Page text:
Conlon leads OCHD through COVID challenges
Vaccine provides light at the end of the tunnel
By Eileen Persike
CORRECTION: A previous version of this story indicated that Phase 1b vaccinations would begin later this month. In fact, Phase 1a vaccines are continuing, with assisted living facilities and non-healthcare frontline workers, such as law enforcement and fire department workers, expected to begin later this month. We regret the error.
It’s a new year; COVID-19 vaccine is flowing into the state. Oneida County Health Department Director Linda Conlon can see light at the end of the tunnel.
“I’ve had many, many challenges over the years, but COVID is career-defining and a life challenge for any public health official and likely everybody in public health,” Conlon said. “It has challenged us beyond what we have truly ever faced before. I see light and hope with the vaccination.”
Public health has been Conlon’s passion since nursing school. Twenty-five years in the field has not dampened her enthusiasm, nor has COVID-19.
“It is truly my calling, to prevent illness, prevent diseases, work in the community, work with the community, serve the people that I live with, to make it the best place it can be,” Conlon said. “I have spent my entire career really just working to improve the health of our community and to work with partners within our community and make it a better place to live and make it a better place to attract people to come here because that’s an issue as well.”
Though working quietly for many years by providing access to health care, educating moms about breast feeding, advocating for tobacco free legislation, and inspecting restaurants – just to name a few – the work of public health officials became better known in 2020 when the novel coronavirus SARS-CoV-2 entered the United States.
Monitoring and following up with communicable disease outbreaks, however, is not new for the Oneida County Health Department, Conlon said, but nothing before has risen to the level of COVID-19.
“We are in a pandemic. This is a world-wide new virus and that has really catapulted us into the limelight and we are doing everything we can to try to alleviate some of the deaths and the morbidity, the long-term health issues that people have had,” Conlon said. “Have mistakes been made? Of course, this is a new virus, a new disease; of course [the national public health community] have learned along the way and changed some things.”
Conlon said she understands that balancing people’s safety and health with the needs of businesses has resulted in sacrifices for everyone.
“When we talk about the sacrifices that all of us have made, I think people forget that public health staff that are making the recommendations are making the same sacrifices,” Conlon said.
“We’re not doing this because we want to harm people; we’re doing it because we want to protect them. And we want to protect everyone, not just the people who are healthy. We all have sacrificed and some of us have sacrificed a lot in this process and have lost a lot – parents, friends. We’re all going through this together.”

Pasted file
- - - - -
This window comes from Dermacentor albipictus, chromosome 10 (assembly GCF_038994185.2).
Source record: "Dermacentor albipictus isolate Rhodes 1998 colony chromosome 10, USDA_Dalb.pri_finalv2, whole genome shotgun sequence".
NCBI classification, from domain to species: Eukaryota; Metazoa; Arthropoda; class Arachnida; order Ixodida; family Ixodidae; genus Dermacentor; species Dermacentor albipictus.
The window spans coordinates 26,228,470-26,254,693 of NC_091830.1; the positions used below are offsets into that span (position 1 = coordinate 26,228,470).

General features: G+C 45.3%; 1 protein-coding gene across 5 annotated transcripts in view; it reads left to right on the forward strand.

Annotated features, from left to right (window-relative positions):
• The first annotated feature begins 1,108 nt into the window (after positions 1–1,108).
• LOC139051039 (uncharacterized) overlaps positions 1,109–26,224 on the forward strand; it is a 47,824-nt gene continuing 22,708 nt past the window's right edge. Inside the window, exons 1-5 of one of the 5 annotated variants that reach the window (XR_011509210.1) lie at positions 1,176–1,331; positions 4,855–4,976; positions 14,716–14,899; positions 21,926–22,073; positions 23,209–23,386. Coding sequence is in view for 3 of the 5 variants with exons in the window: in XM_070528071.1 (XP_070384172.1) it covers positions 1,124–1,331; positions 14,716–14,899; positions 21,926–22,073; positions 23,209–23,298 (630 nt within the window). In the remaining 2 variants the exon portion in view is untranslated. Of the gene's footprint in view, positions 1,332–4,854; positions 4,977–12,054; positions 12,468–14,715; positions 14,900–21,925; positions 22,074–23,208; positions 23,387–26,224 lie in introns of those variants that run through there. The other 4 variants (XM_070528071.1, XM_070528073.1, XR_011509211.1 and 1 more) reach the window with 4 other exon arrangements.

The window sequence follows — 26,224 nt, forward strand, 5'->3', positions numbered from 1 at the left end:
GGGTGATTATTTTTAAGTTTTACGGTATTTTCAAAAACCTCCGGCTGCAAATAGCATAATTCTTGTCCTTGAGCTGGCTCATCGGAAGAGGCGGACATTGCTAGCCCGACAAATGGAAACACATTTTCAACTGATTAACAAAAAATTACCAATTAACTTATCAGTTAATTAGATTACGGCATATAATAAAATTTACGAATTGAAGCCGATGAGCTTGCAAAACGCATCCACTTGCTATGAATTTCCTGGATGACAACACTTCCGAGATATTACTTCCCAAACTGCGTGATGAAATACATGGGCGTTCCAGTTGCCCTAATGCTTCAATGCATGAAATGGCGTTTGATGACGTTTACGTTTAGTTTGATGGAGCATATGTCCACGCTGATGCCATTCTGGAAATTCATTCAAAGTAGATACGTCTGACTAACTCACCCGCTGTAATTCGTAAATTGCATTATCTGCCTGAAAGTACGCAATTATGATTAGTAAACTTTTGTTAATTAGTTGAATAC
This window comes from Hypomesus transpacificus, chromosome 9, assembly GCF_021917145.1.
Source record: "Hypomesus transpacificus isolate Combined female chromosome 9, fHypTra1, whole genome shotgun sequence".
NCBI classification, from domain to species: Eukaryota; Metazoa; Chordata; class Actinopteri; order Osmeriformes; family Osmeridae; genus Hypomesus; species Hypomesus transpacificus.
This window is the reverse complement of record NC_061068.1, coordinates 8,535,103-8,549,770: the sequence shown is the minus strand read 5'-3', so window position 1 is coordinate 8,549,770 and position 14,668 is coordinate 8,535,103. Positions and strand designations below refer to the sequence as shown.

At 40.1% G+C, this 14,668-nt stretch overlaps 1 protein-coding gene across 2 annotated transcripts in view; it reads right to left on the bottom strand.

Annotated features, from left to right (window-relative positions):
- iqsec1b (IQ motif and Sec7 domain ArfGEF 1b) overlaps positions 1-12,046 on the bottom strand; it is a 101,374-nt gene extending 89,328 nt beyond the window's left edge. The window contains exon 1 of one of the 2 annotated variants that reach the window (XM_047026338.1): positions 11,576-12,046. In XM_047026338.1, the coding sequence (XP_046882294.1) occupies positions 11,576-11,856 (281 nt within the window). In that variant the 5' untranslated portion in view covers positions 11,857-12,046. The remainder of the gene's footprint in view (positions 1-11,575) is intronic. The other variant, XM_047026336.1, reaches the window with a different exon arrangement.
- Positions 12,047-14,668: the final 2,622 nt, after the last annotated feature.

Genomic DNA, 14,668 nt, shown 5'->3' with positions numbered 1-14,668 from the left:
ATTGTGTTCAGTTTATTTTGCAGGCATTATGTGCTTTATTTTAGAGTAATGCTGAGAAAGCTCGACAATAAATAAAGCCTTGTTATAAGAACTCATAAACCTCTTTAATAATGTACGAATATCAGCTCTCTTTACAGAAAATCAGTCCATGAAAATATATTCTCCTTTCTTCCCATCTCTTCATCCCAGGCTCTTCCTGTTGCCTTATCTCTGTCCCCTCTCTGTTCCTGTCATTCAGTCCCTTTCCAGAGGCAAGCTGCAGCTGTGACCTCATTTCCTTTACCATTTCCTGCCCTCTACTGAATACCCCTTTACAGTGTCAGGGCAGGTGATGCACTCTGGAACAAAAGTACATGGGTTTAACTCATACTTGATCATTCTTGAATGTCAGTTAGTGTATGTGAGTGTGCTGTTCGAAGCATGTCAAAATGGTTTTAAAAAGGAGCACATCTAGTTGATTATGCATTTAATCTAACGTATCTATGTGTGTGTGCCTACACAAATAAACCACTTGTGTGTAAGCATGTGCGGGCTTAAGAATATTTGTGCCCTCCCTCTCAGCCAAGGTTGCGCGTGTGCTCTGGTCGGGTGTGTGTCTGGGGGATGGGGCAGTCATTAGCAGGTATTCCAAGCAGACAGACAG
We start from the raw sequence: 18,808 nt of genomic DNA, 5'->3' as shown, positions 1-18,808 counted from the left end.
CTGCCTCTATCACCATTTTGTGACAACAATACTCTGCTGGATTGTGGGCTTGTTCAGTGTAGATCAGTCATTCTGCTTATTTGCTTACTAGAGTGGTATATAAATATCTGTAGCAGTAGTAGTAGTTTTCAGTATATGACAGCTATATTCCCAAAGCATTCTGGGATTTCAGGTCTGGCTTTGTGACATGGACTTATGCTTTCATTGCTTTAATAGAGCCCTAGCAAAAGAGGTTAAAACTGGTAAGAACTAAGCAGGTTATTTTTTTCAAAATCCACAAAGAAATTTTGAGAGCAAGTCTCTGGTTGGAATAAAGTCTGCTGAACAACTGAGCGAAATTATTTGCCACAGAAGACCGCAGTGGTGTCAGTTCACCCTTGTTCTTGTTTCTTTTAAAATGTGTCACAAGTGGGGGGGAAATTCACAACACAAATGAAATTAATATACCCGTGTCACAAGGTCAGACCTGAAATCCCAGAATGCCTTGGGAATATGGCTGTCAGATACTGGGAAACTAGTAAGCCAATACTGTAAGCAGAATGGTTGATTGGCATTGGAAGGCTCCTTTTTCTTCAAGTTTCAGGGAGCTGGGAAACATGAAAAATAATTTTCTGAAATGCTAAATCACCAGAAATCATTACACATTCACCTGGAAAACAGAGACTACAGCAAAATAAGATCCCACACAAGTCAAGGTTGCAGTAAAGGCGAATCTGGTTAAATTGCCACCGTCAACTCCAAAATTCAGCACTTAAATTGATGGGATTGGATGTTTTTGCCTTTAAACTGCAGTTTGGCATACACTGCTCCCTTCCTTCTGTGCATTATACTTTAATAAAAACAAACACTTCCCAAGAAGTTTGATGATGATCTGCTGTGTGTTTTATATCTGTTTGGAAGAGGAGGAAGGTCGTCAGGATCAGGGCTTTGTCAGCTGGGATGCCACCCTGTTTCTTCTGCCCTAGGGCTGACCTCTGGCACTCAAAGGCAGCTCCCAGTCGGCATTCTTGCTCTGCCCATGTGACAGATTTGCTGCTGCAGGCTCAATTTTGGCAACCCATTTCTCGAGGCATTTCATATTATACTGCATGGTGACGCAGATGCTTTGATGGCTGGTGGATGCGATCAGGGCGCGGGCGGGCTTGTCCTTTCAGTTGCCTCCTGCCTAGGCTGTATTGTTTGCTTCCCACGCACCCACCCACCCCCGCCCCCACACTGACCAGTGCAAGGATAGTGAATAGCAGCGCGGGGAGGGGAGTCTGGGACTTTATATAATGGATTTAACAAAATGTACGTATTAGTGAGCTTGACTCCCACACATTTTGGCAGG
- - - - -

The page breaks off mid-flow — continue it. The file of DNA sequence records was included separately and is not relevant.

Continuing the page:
The recently approved vaccines are Conlon’s light and hope. “Plus 90 percent effective is unbelievable,” she noted.
The health department has received a supply of the Moderna vaccine, the one that does not require super cold storage. Last week the department began providing vaccines to Phase 1a frontline healthcare personnel that are not affiliated with a health care system, hospital or long-term care facility. That group includes dentists, chiropractors, EMS and the like. With the arrival of the vaccines, the role of Conlon’s team is to organize and to assure that people get vaccinated, as well as providing the vaccinations.
“I’m having conversations with all three of our hospitals, all of the pharmacies that have signed up to do vaccination, with our long-term care, with schools and figuring out how we are going to vaccinate [Phase] 1a because there are a lot of people who are unaffiliated with a hospital,” Conlon explained. “As the other vaccinators in the county are approved and get vaccine, then we have discussions – who are you going to vaccinate? How many vaccines did you get this week? You take this group, or you take this area and we’ll take this group or this area. We just need to work together to get the vaccine into arms.”
During a briefing Thursday, Wisconsin Department of Health Services deputy Secretary Julie Willems Van Dijk said the demand for vaccine is greater than the supply.
“We are asking providers not to keep vaccine on the shelf,” she said.
Willems Van Dijk also reported the state will move on to Phase 1b in two weeks, beginning the week of Jan. 25. That phase includes vaccinating individuals in assisted living facilities and non-healthcare frontline workers.
Each phase will include larger groups of people, and planning how to vaccinate everyone in Oneida County is underway.
“We have had mass vaccination plans in our department for a long time,” Conlon said. “We have places identified where we can do a mass clinic and we’ve got positions and volunteers identified who can help us. It’s just a matter of when, at what point in time is the state saying we are ready to move into the next phase.”
Hopefully, she added, enough people get the vaccination “so we can get our lives back on track.”
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